It’s best to prepare the herbaceous simple syrup the day before, if you can. To make the syrup, boil a cup of water and a cup of sugar. Once the sugar is dissolved, throw in a big handful of your favorite fresh herb (basil, rosemary, thyme, mint, tarragon, or even bay leaves). Boil for 60 seconds and remove from heat. Let the syrup cool, strain out the leaves, pour into a glass container, and refrigerate.
For the cocktail, combine the coconut water, cucumber, lime juice, and syrup with a handful of clean, fresh herbs of your choice and let chill for an hour or two. If you’re into heat, chop up the jalapeño and add it to the batch mix; have a taste from time to time, and remove the chopped peppers when you find the mix has built up enough spice. If you want only light heat, throw the chopped jalapeño in your glass at the last minute.
A highball or rocks glass works well for this cocktail. Wet the rim of the glass with a lime wedge and dunk it in a mix of sugar and salt for a nice crust. Start with two or three rocks of ice in the glass, add 1½ ounces of tequila (if desired), and top off with the cocktail mix. Stir and drink.
C. The family affair
If something out of the ordinary for the whole family is in order, then you may enjoy this cocoloco cocktail. This drink plays with colors and textures and has retro appeal for the kids.
For one drink:
-1 ounce sweet cream of coconut
-1 ounce heavy cream
-1 ounce fresh pineapple juice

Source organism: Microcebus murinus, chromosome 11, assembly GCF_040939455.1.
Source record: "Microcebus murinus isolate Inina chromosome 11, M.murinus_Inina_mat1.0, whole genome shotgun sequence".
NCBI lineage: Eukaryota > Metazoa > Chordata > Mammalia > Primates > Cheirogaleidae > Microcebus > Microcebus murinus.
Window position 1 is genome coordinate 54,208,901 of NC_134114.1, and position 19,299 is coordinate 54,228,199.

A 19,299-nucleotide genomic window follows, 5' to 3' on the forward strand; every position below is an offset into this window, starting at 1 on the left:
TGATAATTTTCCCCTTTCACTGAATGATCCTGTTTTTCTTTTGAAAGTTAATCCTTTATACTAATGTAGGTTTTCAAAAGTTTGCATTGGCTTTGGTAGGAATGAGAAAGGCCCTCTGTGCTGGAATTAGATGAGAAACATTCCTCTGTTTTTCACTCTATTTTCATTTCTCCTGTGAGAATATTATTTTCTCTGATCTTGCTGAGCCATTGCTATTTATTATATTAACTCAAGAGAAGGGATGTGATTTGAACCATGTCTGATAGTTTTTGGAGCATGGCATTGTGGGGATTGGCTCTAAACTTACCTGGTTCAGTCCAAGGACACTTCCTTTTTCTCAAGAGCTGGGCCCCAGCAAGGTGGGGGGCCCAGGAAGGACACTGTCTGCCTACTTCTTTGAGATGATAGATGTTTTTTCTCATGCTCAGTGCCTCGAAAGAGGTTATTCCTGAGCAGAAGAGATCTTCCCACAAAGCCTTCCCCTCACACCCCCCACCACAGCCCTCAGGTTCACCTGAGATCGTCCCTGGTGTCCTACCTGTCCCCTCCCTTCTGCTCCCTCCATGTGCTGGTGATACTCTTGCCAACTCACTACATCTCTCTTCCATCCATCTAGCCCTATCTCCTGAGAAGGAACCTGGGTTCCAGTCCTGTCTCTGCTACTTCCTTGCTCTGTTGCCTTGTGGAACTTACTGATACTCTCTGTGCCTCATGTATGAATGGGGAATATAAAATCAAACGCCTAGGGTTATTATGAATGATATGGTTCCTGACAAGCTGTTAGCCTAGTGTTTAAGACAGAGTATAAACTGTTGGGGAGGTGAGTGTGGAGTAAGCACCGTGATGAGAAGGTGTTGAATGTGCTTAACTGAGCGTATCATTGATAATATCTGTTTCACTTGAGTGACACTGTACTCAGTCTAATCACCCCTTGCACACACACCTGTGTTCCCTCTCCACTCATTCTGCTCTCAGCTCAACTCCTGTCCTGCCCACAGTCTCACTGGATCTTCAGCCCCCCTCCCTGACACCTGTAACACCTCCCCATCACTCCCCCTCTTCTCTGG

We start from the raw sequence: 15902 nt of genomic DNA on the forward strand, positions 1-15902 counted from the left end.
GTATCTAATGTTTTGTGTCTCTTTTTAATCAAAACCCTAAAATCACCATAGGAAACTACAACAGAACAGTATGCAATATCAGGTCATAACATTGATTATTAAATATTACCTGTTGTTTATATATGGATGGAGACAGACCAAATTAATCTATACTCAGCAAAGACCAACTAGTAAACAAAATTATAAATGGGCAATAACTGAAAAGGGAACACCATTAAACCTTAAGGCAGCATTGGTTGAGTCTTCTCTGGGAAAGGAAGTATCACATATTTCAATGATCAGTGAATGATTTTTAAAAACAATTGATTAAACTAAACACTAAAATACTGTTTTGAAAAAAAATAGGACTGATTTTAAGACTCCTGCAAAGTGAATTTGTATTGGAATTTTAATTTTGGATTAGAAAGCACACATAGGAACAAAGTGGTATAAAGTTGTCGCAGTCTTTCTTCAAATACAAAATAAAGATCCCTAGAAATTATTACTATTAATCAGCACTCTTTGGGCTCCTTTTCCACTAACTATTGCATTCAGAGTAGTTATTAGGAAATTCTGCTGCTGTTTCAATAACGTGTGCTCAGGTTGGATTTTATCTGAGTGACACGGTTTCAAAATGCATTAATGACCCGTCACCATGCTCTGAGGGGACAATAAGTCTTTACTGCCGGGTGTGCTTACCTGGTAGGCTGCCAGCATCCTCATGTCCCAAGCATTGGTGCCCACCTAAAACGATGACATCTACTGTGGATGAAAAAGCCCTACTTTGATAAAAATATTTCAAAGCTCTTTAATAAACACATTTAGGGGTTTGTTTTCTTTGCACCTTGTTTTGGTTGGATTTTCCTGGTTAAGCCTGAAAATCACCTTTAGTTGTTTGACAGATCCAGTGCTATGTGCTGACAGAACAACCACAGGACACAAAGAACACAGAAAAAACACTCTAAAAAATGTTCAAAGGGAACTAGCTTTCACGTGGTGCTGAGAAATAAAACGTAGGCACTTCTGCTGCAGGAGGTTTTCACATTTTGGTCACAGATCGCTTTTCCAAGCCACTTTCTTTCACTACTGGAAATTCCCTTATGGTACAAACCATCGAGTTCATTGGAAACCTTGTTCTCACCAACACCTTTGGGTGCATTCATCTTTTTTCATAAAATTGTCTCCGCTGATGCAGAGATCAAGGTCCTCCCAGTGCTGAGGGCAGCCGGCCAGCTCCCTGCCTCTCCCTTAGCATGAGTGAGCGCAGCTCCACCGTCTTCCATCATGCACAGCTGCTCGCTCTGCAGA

-4 ounces Aranciata, Chinotto, or ginger beer of your choice
-A pinch of nutmeg, for garnish
In a cocktail shaker, combine the coconut cream, heavy cream, and pineapple juice. Fill the shaker with ice, and shake well. Pour the soda into a chilled, ice-filled Collins glass. (At this point, parents are invited to spike their glasses with an ounce of clear rum.) Strain the contents of the shaker into the glass. Pour slowly, allowing the two distinct textures to melt over one another. Garnish with the nutmeg.
Produced by the Canadian Centre for Architecture
Concept by Giovanna Borasi, Lev Bratishenko, Sophie Couture, and Sarah Koch-Schulte
Cocktail artist: Nicolas Fonseca
Associate producer: Sophie Couture
Director and live broadcast: Ian Cameron
Research and content ideas: Lev Bratishenko, Megan Marin, and Ushma Thakrar
Copywriter and editor: Jayne Kelley
Graphic designer: Jonathan Hares
Motion designer: Sarah Ouellet
Web design and programming: Principal Studio
Sound design: James Benjamin (Breakglass Studios)
Technical supervisor: Jim Bell
Production coordinator and assistant director: Camille Lavallée Prairie
Production coordinator: Dominique Myrand
With special thanks to our guests and speakers:
Doreen Adengo, Guido Beltramini, Sam Chermayeff, Paul C. Genest, Hazel Grover, Jonathan Guerrera, Salvatore Guerrera, Martin Huberman, Amalia Idenburg-Liu, Eric Klinenberg, Greg Lynn, Lauren McDonald, Nicholas Negroponte, Kayoko Ota, Ira Puri, Ina Udier
And to our special at-home soirée development committee:
Giovanna Borasi, Stephen Bronfman, Barry Campbell, Isabelle Jomphe, Bruce Kuwabara, Phyllis Lambert, Peter Letko, Nadia Moretto Sela, Constance Raymond
with Olfa Driss, Sarah Koch-Schulte, Gaëlle Lemasson, and Elizabeth White
And to the CCA Board of Trustees as well for supporting this initiative
And to our team:
Julia Albani, Sandra Bagaria, Matthieu Brouillard, Marc-André Champagne, Justine Chassé-Dumont, Andréanne Chevalier, Christine Dalle-Vedove, Matthew De Santis, Martien de Vletter, Bun Ek, Gregory Emmanuel, Albert Ferré, Francesco Garutti, Luc Hamel, Émilie Hamou, Iro Kalargyrou, Phyllis Lambert, Julie-Anne Leclerc, Claud Michaud, Roxanne Mongeau, Simon Patry, Céline Pereira, Genny Plumptre, and Rafico Ruiz
You can search for everything here—our exhibitions and events, our archives, the library and bookstore, the articles we publish. If you have any questions, please email us at firstname.lastname@example.org.